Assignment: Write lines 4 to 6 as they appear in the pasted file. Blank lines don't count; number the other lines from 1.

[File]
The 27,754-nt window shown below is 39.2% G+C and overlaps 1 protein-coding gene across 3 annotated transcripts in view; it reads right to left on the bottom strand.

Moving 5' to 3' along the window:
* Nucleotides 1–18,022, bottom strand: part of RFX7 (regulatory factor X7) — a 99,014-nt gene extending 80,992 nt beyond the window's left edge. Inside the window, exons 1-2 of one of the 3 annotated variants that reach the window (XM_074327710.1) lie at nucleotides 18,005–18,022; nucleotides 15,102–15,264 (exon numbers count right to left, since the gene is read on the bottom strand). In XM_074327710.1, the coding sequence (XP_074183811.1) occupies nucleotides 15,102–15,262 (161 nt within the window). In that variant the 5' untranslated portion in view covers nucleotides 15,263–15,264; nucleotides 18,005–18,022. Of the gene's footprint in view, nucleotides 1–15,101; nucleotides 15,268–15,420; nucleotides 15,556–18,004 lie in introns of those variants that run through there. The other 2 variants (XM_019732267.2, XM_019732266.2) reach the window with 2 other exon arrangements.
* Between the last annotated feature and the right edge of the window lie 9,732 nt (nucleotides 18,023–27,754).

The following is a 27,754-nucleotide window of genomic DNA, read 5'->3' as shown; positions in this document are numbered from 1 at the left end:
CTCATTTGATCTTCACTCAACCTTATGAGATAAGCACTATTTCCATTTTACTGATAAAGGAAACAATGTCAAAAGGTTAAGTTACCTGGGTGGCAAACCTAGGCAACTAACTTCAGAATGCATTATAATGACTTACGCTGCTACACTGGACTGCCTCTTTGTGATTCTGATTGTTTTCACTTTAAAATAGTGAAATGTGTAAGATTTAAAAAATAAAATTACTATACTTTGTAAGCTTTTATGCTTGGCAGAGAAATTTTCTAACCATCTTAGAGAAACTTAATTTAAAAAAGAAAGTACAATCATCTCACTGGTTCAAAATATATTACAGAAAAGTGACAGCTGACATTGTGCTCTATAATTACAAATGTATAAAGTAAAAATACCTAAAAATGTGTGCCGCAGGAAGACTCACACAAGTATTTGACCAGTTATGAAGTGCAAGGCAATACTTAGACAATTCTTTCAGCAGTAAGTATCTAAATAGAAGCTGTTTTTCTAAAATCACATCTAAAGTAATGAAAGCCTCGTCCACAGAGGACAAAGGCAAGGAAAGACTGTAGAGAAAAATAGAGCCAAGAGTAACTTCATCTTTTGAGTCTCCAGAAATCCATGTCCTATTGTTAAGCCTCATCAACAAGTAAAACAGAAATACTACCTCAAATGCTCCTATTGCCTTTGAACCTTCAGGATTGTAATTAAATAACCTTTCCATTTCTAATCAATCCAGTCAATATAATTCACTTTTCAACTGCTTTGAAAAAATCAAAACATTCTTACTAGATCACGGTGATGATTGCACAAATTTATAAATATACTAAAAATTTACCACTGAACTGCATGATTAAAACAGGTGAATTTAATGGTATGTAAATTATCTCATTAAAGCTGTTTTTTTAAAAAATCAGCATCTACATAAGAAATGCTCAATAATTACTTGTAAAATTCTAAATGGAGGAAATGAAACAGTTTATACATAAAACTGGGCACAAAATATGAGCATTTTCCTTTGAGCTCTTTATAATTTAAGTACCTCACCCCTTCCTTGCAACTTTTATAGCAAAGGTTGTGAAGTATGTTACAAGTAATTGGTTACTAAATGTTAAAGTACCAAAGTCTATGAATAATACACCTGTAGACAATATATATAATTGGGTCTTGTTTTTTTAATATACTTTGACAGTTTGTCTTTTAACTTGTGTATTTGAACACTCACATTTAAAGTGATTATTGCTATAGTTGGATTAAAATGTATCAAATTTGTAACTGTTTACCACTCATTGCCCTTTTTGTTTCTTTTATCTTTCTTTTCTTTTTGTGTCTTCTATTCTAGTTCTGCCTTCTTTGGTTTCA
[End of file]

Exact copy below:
* Between the last annotated feature and the right edge of the window lie 9,732 nt (nucleotides 18,023–27,754).

The following is a 27,754-nucleotide window of genomic DNA, read 5'->3' as shown; positions in this document are numbered from 1 at the left end:
CTCATTTGATCTTCACTCAACCTTATGAGATAAGCACTATTTCCATTTTACTGATAAAGGAAACAATGTCAAAAGGTTAAGTTACCTGGGTGGCAAACCTAGGCAACTAACTTCAGAATGCATTATAATGACTTACGCTGCTACACTGGACTGCCTCTTTGTGATTCTGATTGTTTTCACTTTAAAATAGTGAAATGTGTAAGATTTAAAAAATAAAATTACTATACTTTGTAAGCTTTTATGCTTGGCAGAGAAATTTTCTAACCATCTTAGAGAAACTTAATTTAAAAAAGAAAGTACAATCATCTCACTGGTTCAAAATATATTACAGAAAAGTGACAGCTGACATTGTGCTCTATAATTACAAATGTATAAAGTAAAAATACCTAAAAATGTGTGCCGCAGGAAGACTCACACAAGTATTTGACCAGTTATGAAGTGCAAGGCAATACTTAGACAATTCTTTCAGCAGTAAGTATCTAAATAGAAGCTGTTTTTCTAAAATCACATCTAAAGTAATGAAAGCCTCGTCCACAGAGGACAAAGGCAAGGAAAGACTGTAGAGAAAAATAGAGCCAAGAGTAACTTCATCTTTTGAGTCTCCAGAAATCCATGTCCTATTGTTAAGCCTCATCAACAAGTAAAACAGAAATACTACCTCAAATGCTCCTATTGCCTTTGAACCTTCAGGATTGTAATTAAATAACCTTTCCATTTCTAATCAATCCAGTCAATATAATTCACTTTTCAACTGCTTTGAAAAAATCAAAACATTCTTACTAGATCACGGTGATGATTGCACAAATTTATAAATATACTAAAAATTTACCACTGAACTGCATGATTAAAACAGGTGAATTTAATGGTATGTAAATTATCTCATTAAAGCTGTTTTTTTAAAAAATCAGCATCTACATAAGAAATGCTCAATAATTACTTGTAAAATTCTAAATGGAGGAAATGAAACAGTTTATACATAAAACTGGGCACAAAATATGAGCATTTTCCTTTGAGCTCTTTATAATTTAAGTACCTCACCCCTTCCTTGCAACTTTTATAGCAAAGGTTGTGAAGTATGTTACAAGTAATTGGTTACTAAATGTTAAAGTACCAAAGTCTATGAATAATACACCTGTAGACAATATATATAATTGGGTCTTGTTTTTTTAATATACTTTGACAGTTTGTCTTTTAACTTGTGTATTTGAACACTCACATTTAAAGTGATTATTGCTATAGTTGGATTAAAATGTATCAAATTTGTAACTGTTTACCACTCATTGCCCTTTTTGTTTCTTTTATCTTTCTTTTCTTTTTGTGTCTTCTATTCTAGTTCTGCCTTCTTTGGTTTCA